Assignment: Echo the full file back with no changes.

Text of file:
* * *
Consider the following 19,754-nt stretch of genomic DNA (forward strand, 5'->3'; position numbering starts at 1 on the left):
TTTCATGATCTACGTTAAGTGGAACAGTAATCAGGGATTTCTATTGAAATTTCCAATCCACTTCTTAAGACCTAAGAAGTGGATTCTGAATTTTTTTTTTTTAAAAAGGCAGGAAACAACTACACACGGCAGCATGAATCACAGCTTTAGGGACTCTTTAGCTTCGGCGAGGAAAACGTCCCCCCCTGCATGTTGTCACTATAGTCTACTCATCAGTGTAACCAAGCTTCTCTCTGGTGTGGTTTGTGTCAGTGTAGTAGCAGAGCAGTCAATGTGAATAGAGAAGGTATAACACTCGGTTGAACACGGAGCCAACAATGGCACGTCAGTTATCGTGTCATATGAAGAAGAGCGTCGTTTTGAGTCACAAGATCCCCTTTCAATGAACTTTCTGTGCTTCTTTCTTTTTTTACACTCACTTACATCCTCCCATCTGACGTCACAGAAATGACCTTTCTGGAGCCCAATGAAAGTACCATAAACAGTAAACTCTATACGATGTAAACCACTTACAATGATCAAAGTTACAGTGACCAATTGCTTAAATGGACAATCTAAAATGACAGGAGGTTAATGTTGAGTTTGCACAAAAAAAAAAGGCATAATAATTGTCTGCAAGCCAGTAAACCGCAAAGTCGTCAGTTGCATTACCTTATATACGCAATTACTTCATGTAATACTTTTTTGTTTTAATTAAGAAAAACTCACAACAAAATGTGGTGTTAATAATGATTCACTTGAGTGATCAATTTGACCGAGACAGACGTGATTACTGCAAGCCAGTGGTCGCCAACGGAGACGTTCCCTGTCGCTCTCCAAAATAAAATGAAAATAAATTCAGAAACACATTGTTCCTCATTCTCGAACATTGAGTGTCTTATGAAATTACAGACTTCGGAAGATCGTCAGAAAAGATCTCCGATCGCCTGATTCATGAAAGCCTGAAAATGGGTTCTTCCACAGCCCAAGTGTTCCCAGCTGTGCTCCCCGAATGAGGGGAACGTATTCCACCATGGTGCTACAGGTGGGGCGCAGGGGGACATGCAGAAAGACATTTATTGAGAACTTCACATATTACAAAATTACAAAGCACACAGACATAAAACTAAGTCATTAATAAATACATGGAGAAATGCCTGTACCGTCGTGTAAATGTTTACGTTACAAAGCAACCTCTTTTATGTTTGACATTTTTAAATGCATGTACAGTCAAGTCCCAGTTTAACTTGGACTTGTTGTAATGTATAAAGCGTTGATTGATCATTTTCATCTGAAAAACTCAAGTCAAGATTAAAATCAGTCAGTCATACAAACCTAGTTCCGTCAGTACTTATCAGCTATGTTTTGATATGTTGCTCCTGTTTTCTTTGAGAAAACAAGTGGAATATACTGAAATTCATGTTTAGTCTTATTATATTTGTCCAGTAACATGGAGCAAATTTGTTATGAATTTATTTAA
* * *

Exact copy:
Consider the following 19,754-nt stretch of genomic DNA (forward strand, 5'->3'; position numbering starts at 1 on the left):
TTTCATGATCTACGTTAAGTGGAACAGTAATCAGGGATTTCTATTGAAATTTCCAATCCACTTCTTAAGACCTAAGAAGTGGATTCTGAATTTTTTTTTTTTAAAAAGGCAGGAAACAACTACACACGGCAGCATGAATCACAGCTTTAGGGACTCTTTAGCTTCGGCGAGGAAAACGTCCCCCCCTGCATGTTGTCACTATAGTCTACTCATCAGTGTAACCAAGCTTCTCTCTGGTGTGGTTTGTGTCAGTGTAGTAGCAGAGCAGTCAATGTGAATAGAGAAGGTATAACACTCGGTTGAACACGGAGCCAACAATGGCACGTCAGTTATCGTGTCATATGAAGAAGAGCGTCGTTTTGAGTCACAAGATCCCCTTTCAATGAACTTTCTGTGCTTCTTTCTTTTTTTACACTCACTTACATCCTCCCATCTGACGTCACAGAAATGACCTTTCTGGAGCCCAATGAAAGTACCATAAACAGTAAACTCTATACGATGTAAACCACTTACAATGATCAAAGTTACAGTGACCAATTGCTTAAATGGACAATCTAAAATGACAGGAGGTTAATGTTGAGTTTGCACAAAAAAAAAAGGCATAATAATTGTCTGCAAGCCAGTAAACCGCAAAGTCGTCAGTTGCATTACCTTATATACGCAATTACTTCATGTAATACTTTTTTGTTTTAATTAAGAAAAACTCACAACAAAATGTGGTGTTAATAATGATTCACTTGAGTGATCAATTTGACCGAGACAGACGTGATTACTGCAAGCCAGTGGTCGCCAACGGAGACGTTCCCTGTCGCTCTCCAAAATAAAATGAAAATAAATTCAGAAACACATTGTTCCTCATTCTCGAACATTGAGTGTCTTATGAAATTACAGACTTCGGAAGATCGTCAGAAAAGATCTCCGATCGCCTGATTCATGAAAGCCTGAAAATGGGTTCTTCCACAGCCCAAGTGTTCCCAGCTGTGCTCCCCGAATGAGGGGAACGTATTCCACCATGGTGCTACAGGTGGGGCGCAGGGGGACATGCAGAAAGACATTTATTGAGAACTTCACATATTACAAAATTACAAAGCACACAGACATAAAACTAAGTCATTAATAAATACATGGAGAAATGCCTGTACCGTCGTGTAAATGTTTACGTTACAAAGCAACCTCTTTTATGTTTGACATTTTTAAATGCATGTACAGTCAAGTCCCAGTTTAACTTGGACTTGTTGTAATGTATAAAGCGTTGATTGATCATTTTCATCTGAAAAACTCAAGTCAAGATTAAAATCAGTCAGTCATACAAACCTAGTTCCGTCAGTACTTATCAGCTATGTTTTGATATGTTGCTCCTGTTTTCTTTGAGAAAACAAGTGGAATATACTGAAATTCATGTTTAGTCTTATTATATTTGTCCAGTAACATGGAGCAAATTTGTTATGAATTTATTTAA